Is Twitter Big Enough to Be in Venture Capital?
When technology companies start venture capital arms, it's typically because they have massive balance sheets and need to find productive ways to put idle cash to work.
Intel and Qualcomm, the most valuable U.S. semiconductor companies, have been venture powerhouses because of their ability to write big checks, and Google has jumped onto the scene in a big way with a venture group and a late-stage unit called Google Capital.
Twitter, by contrast, is quite small.
As popular as the site has become by letting anyone say anything in 140 characters or less, the San Francisco-based company's cash position is a fraction of the biggest tech companies. And yet Twitter Ventures is open for business.
We know that because Twitter Ventures was the first investor listed in a press release on Tuesday from mobile operating system Cyanogen, which announced that it has raised $80 million. Other investors include Qualcomm, Telefonica Ventures and Rupert Murdoch.
We don't know much else. Twitter Ventures doesn't have an online presence (twitterventures.com says "website coming soon"), and Mike Gupta, the company's former finance chief, has been mum about his new role as head of strategic investments.
Twitter declined to comment.
Seemingly every company, whether in tech or any other industry, wants in on the start-up action. In the second quarter of last year, corporate VCs participated in $4.02 billion in financings, up from $1.73 billion in the same quarter a year earlier, according to CB Insights.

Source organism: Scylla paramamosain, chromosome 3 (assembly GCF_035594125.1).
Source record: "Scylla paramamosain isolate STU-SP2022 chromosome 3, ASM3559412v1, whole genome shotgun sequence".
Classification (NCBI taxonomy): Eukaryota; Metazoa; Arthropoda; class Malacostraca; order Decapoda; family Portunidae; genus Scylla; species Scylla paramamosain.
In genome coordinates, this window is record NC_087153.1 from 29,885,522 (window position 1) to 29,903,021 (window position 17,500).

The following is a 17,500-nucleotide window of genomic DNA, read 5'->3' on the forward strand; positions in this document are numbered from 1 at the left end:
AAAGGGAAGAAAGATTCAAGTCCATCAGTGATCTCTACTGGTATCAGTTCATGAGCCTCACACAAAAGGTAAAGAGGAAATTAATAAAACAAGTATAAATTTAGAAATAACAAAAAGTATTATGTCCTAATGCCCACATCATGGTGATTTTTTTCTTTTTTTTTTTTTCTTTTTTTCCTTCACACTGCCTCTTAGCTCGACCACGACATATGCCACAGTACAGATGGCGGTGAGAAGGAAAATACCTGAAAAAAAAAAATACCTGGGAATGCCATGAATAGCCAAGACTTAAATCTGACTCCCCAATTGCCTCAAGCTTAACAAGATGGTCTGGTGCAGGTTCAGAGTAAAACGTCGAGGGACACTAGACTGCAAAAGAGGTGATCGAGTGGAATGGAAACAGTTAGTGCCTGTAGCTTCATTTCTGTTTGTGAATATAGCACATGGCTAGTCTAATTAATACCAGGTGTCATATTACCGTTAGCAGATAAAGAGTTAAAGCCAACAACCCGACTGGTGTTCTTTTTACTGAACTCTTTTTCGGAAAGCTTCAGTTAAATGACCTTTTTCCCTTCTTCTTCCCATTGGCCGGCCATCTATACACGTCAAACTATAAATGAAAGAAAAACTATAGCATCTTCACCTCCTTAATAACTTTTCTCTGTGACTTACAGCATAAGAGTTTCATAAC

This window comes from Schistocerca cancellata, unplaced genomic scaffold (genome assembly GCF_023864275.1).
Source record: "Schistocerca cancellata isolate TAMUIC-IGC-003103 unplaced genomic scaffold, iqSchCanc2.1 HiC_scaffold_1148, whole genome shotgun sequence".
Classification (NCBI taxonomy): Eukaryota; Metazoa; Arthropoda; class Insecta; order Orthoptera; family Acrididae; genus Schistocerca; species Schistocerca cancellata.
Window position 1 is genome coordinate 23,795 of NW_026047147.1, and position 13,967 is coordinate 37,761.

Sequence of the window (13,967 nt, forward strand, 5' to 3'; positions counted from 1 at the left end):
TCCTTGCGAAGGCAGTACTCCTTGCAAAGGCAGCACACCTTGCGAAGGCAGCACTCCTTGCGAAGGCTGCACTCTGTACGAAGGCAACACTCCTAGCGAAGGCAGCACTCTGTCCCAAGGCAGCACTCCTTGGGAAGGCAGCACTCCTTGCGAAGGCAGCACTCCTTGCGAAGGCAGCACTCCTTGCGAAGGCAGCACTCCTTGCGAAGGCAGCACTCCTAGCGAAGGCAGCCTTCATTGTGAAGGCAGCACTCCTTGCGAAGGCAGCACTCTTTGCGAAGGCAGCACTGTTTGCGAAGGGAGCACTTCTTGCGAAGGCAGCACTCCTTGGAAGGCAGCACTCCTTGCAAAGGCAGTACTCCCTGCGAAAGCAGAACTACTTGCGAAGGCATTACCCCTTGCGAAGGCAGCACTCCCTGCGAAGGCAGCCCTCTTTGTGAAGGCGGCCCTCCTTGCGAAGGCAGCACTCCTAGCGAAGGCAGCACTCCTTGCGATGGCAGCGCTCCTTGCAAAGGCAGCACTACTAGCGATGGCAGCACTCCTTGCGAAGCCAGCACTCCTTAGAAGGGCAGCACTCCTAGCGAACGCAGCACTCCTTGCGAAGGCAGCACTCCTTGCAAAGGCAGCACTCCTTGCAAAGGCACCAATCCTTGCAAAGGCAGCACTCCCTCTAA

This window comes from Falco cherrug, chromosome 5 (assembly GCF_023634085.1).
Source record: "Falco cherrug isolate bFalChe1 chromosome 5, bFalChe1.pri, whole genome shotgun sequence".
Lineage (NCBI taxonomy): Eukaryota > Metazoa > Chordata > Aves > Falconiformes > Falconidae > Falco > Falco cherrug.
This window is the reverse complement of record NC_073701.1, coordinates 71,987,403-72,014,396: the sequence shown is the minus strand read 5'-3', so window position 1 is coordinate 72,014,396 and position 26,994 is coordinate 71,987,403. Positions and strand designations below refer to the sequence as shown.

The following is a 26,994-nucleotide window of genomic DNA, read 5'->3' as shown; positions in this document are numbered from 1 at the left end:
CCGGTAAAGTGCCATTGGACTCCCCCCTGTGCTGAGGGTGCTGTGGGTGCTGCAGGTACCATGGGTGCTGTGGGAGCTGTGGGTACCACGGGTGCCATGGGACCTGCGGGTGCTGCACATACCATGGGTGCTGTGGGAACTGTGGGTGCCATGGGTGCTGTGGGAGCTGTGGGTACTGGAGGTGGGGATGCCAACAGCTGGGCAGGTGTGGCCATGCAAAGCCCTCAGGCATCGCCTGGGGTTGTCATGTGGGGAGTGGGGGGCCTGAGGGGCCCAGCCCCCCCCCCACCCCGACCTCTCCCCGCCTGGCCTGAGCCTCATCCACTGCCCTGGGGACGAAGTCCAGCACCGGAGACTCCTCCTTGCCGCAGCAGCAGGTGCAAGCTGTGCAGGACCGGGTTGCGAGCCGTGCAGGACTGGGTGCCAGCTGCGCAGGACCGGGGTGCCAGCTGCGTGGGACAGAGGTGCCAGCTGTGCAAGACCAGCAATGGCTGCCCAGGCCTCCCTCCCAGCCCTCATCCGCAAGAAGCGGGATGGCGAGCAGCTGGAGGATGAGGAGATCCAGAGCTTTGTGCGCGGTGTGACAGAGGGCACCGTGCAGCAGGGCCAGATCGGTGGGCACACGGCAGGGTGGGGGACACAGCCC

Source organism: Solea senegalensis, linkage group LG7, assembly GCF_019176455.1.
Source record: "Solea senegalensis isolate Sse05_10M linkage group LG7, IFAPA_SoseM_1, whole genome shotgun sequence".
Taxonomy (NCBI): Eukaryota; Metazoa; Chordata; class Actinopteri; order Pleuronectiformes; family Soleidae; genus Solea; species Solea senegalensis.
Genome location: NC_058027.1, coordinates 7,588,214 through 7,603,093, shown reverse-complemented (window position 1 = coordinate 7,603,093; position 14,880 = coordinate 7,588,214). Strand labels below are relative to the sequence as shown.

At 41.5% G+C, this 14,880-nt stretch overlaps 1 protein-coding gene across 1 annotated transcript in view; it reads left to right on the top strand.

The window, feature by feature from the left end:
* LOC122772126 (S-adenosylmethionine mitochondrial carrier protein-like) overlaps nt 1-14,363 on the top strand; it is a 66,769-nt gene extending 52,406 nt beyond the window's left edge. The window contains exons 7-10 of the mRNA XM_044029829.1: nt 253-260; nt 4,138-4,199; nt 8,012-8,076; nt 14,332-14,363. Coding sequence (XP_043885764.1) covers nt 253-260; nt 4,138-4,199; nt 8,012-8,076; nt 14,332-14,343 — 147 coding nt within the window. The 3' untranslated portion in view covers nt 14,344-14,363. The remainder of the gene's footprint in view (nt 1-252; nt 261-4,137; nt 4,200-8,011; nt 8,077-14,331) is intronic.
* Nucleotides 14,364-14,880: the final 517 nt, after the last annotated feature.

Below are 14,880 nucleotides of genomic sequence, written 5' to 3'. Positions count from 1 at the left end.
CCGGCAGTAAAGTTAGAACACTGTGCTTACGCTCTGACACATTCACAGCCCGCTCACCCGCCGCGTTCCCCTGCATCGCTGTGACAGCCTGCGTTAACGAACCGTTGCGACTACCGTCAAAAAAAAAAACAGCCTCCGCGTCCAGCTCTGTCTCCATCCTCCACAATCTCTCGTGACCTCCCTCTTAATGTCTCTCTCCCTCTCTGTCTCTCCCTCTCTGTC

At the end of 2014, Twitter had $3.6 billion in cash and marketable securities, unchanged from the third quarter and up from $2.2 billion a year earlier. Compare that with $14 billion for Intel, $18 billion for Qualcomm and $64 billion for Google.
However, SAP, whose venture arm was spun out in 2011 and recently renamed Sapphire Ventures, has a comparable cash position to Twitter, with about $3.7 billion in cash and equivalents.
Because of Twitter's scale, popularity and the cool factor that it still maintains, the company can get access to deals that would likely be unavailable to other VCs. Cyanogen, whose mission is to open up the Android operating system, didn't say what portion of the financing came from Twitter, but given the prime billing, it certainly wasn't hiding the news.
Whether this was a one-off strategic deal for Twitter or the start of something big in venture, we'll have to wait to hear from the little blue birdy.
Ari Levy is CNBC's senior technology reporter in San Francisco.